I remember Phil or Paul softballing him a question about Beloki's crash. It was clear that they were leaving a huge opening for Armstrong to express how tragic it was for a top contender to get taken out like that. Instead Armstrong said it did not matter, if one rider is eliminated then there are always others you have to watch. He had no empathy for Beloki (or anyone else) whatsoever. It was like people were just faceless obstacles that stand between him and what he wants.

That interview revealed what was inside. The half dozen excuses that Armstrong came up with during the Tour to prepare if he lost did not help my opinion either. It was like listening to George Bush justify the Iraq war; the reasons changed daily.
 
franciep10 said:
There are two goals in pro sports to win and make money, whatever method they use to achieve those goals is acceptable to them as long as they don't get caught. Some of you might be too puritanical to understand this but let's take lance for an example he gets 2 mil to do the giro due to past success in the tour which was a direct result of his doping practices, I wouldn't mind getting two mil to do one race. what Lance and all the other cheaters did is nothing new, the question is would you cheat at a sport if you wouldn't get caught, make massive amount of money, enough to support future generations of your family and become an instant media icon, and please tell the truth . This question is not directed at escarabajo because we know his answer.
Hey Franciep10, I know you rode at a high level and as far as I am concerned you chose not to do EPO, right? At least that's what you said in the other posts. So, I guess, you somehow did not accept the use of this substance, and maybe the probability of making thousands of dollars, right?
Are you telling me now that you might be having second thoughts?
because I can use you as your own example of people who chose right over wrong.
 
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Thoughtforfood said:
What is it with all of the homoerotic language? Projection maybe?

Again, it is Mr Armstrong's actions in regards to people like Betsy and Frankie Andreau specifically that cause me to single him out. I think.....yes, I am certain that I am allowed to have my opinions. I don't blame Mr Armstrong for doping. I blame Mr Armstrong for exacting revenge upon people who were just telling the truth.

As for the rest of the peloton, again, anyone who mans the fu$k up and comes clean, I have no problem with. As for the rest, I will and have expressed opinions regarding them also.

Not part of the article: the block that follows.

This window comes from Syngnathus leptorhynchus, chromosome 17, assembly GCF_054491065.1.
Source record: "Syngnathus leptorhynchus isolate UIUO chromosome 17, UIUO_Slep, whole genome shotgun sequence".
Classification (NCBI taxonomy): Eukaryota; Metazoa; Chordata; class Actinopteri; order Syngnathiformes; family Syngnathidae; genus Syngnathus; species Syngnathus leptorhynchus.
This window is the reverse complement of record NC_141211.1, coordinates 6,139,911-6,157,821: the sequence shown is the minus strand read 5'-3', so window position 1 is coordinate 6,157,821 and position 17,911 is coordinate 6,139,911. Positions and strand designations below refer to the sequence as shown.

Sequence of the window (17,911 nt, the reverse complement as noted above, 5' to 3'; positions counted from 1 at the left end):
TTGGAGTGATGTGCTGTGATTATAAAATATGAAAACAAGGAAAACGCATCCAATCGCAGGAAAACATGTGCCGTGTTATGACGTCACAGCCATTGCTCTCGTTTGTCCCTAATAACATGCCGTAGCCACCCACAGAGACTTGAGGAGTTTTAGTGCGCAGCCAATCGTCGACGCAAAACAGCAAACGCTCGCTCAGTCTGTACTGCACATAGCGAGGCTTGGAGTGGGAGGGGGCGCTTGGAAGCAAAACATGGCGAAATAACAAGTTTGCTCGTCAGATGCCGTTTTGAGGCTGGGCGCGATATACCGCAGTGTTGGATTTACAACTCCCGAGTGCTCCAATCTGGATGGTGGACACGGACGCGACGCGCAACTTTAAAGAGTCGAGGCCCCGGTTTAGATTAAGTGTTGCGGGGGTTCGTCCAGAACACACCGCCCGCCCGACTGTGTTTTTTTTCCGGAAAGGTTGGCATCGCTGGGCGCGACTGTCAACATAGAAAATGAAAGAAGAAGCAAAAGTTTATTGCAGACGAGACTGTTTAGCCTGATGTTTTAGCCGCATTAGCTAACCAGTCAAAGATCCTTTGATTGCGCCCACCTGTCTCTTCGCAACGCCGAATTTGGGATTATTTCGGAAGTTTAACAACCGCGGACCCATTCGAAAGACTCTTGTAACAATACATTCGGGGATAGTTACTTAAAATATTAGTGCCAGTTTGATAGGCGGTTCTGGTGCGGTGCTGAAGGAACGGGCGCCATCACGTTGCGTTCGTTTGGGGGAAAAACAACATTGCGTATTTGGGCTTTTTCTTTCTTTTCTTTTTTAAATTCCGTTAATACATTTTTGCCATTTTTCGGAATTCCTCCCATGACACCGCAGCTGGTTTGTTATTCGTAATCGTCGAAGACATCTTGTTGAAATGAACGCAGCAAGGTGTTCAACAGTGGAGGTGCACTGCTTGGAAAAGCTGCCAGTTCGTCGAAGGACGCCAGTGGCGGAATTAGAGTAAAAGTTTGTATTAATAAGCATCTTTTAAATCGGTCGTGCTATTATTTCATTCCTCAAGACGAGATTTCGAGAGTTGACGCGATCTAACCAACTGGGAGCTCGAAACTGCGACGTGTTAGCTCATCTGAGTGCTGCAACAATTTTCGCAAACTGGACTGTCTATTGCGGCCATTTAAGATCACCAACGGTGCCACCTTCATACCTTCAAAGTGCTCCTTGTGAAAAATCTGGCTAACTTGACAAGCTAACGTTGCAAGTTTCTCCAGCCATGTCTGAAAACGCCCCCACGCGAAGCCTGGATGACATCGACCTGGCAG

If you read the rest of the post I partly agreed with you. As for Bro deal my mind changed initially at the 2000 tour when I saw Lance drop pantani, vireneque, escartin ullrich on Hautacam when I said that I said to myself that's definetly not natural, and it just got worse fro there.
 
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Escarabajo said:
Hey Franciep10, I know you rode at a high level and as far as I am concerned you chose not to do EPO, right? At least that's what you said in the other posts. So, I guess, you somehow did not accept the use of this substance, and maybe the probability of making thousands of dollars, right?
Are you telling me now that you might be having second thoughts?
because I can use you as your own example of people who chose right over wrong.

No I didn't do epo, at the time when i was riding epo had alot of health concerns and I had just started a family had I known before hand that it wouldn't have affected my health and make me lots of money, I would've strongly thought about it, but I wasn't that good to turn into a levi or a Bauer, I was a support rider and a good ITT rider but I wasn't going to ride at the tour, funny story I got an offer from Postal in 1996 but my team was better so I stuck with them, little did I know. Basically If I had the potential to be great I would have done it at that time.
 
franciep10 said:
No I didn't do epo, at the time when i was riding epo had alot of health concerns and I had just started a family had I known before hand that it wouldn't have affected my health and make me lots of money, I would've strongly thought about it, but I wasn't that good to turn into a levi or a Bauer, I was a support rider and a good ITT rider but I wasn't going to ride at the tour, funny story I got an offer from Postal in 1996 but my team was better so I stuck with them, little did I know. Basically If I had the potential to be great I would have done it at that time.
I appreciate your frankness.
Thanks.
 
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Thoughtforfood said:
You are allowed your "nuanced" opinion. I feel no need to nuance anything in terms of opinion. I would love to see him taken down by his lies and actions. However, the golden rule generally applies to anything, and in the is case he has the gold, so he makes the rules.